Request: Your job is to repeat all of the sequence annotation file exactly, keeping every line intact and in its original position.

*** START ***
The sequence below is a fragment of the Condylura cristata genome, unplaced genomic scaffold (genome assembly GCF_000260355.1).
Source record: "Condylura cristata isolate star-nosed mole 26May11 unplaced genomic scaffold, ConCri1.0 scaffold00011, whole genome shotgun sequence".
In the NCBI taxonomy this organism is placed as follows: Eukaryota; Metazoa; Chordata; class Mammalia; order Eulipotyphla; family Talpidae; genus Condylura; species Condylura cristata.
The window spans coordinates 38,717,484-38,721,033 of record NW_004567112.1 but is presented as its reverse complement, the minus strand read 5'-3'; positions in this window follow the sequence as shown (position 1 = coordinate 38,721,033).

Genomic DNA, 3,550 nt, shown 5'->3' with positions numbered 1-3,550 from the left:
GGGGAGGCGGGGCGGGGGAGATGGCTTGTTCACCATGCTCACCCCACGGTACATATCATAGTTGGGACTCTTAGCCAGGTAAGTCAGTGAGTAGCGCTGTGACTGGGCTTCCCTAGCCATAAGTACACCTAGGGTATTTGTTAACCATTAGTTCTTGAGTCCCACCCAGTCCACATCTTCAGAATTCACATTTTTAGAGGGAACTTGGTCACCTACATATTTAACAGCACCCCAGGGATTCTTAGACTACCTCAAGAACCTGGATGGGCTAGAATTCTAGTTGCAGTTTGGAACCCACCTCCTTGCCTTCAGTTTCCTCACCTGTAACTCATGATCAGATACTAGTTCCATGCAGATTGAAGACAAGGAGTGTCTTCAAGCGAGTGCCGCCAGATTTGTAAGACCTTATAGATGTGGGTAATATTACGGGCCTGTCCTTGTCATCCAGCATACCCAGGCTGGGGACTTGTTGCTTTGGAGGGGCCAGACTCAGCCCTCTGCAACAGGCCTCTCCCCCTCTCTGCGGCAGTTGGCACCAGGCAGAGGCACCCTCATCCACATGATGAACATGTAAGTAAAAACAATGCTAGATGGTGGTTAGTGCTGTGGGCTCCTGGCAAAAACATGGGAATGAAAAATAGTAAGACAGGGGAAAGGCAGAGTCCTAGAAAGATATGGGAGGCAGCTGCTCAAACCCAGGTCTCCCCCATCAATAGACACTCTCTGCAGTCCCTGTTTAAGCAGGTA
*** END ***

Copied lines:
The sequence below is a fragment of the Condylura cristata genome, unplaced genomic scaffold (genome assembly GCF_000260355.1).
Source record: "Condylura cristata isolate star-nosed mole 26May11 unplaced genomic scaffold, ConCri1.0 scaffold00011, whole genome shotgun sequence".
In the NCBI taxonomy this organism is placed as follows: Eukaryota; Metazoa; Chordata; class Mammalia; order Eulipotyphla; family Talpidae; genus Condylura; species Condylura cristata.
The window spans coordinates 38,717,484-38,721,033 of record NW_004567112.1 but is presented as its reverse complement, the minus strand read 5'-3'; positions in this window follow the sequence as shown (position 1 = coordinate 38,721,033).

Genomic DNA, 3,550 nt, shown 5'->3' with positions numbered 1-3,550 from the left:
GGGGAGGCGGGGCGGGGGAGATGGCTTGTTCACCATGCTCACCCCACGGTACATATCATAGTTGGGACTCTTAGCCAGGTAAGTCAGTGAGTAGCGCTGTGACTGGGCTTCCCTAGCCATAAGTACACCTAGGGTATTTGTTAACCATTAGTTCTTGAGTCCCACCCAGTCCACATCTTCAGAATTCACATTTTTAGAGGGAACTTGGTCACCTACATATTTAACAGCACCCCAGGGATTCTTAGACTACCTCAAGAACCTGGATGGGCTAGAATTCTAGTTGCAGTTTGGAACCCACCTCCTTGCCTTCAGTTTCCTCACCTGTAACTCATGATCAGATACTAGTTCCATGCAGATTGAAGACAAGGAGTGTCTTCAAGCGAGTGCCGCCAGATTTGTAAGACCTTATAGATGTGGGTAATATTACGGGCCTGTCCTTGTCATCCAGCATACCCAGGCTGGGGACTTGTTGCTTTGGAGGGGCCAGACTCAGCCCTCTGCAACAGGCCTCTCCCCCTCTCTGCGGCAGTTGGCACCAGGCAGAGGCACCCTCATCCACATGATGAACATGTAAGTAAAAACAATGCTAGATGGTGGTTAGTGCTGTGGGCTCCTGGCAAAAACATGGGAATGAAAAATAGTAAGACAGGGGAAAGGCAGAGTCCTAGAAAGATATGGGAGGCAGCTGCTCAAACCCAGGTCTCCCCCATCAATAGACACTCTCTGCAGTCCCTGTTTAAGCAGGTA